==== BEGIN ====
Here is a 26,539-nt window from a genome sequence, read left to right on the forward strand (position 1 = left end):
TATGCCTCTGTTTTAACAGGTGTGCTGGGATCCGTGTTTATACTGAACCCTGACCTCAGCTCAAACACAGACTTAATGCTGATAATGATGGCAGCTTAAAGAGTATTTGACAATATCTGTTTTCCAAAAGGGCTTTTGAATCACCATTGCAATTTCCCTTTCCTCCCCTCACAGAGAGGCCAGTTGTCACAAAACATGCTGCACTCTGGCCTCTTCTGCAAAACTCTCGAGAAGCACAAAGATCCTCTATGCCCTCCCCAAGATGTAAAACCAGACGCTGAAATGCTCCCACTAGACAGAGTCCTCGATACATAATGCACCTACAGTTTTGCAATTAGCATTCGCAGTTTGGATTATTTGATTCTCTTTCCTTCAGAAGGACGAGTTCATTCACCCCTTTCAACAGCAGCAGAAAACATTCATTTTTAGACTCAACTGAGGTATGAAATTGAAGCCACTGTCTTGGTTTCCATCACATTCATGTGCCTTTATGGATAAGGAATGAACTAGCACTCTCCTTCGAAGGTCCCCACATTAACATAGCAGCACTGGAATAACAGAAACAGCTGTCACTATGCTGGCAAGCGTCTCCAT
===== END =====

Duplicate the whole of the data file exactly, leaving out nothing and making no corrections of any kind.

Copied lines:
Here is a 26,539-nt window from a genome sequence, read left to right on the forward strand (position 1 = left end):
TATGCCTCTGTTTTAACAGGTGTGCTGGGATCCGTGTTTATACTGAACCCTGACCTCAGCTCAAACACAGACTTAATGCTGATAATGATGGCAGCTTAAAGAGTATTTGACAATATCTGTTTTCCAAAAGGGCTTTTGAATCACCATTGCAATTTCCCTTTCCTCCCCTCACAGAGAGGCCAGTTGTCACAAAACATGCTGCACTCTGGCCTCTTCTGCAAAACTCTCGAGAAGCACAAAGATCCTCTATGCCCTCCCCAAGATGTAAAACCAGACGCTGAAATGCTCCCACTAGACAGAGTCCTCGATACATAATGCACCTACAGTTTTGCAATTAGCATTCGCAGTTTGGATTATTTGATTCTCTTTCCTTCAGAAGGACGAGTTCATTCACCCCTTTCAACAGCAGCAGAAAACATTCATTTTTAGACTCAACTGAGGTATGAAATTGAAGCCACTGTCTTGGTTTCCATCACATTCATGTGCCTTTATGGATAAGGAATGAACTAGCACTCTCCTTCGAAGGTCCCCACATTAACATAGCAGCACTGGAATAACAGAAACAGCTGTCACTATGCTGGCAAGCGTCTCCAT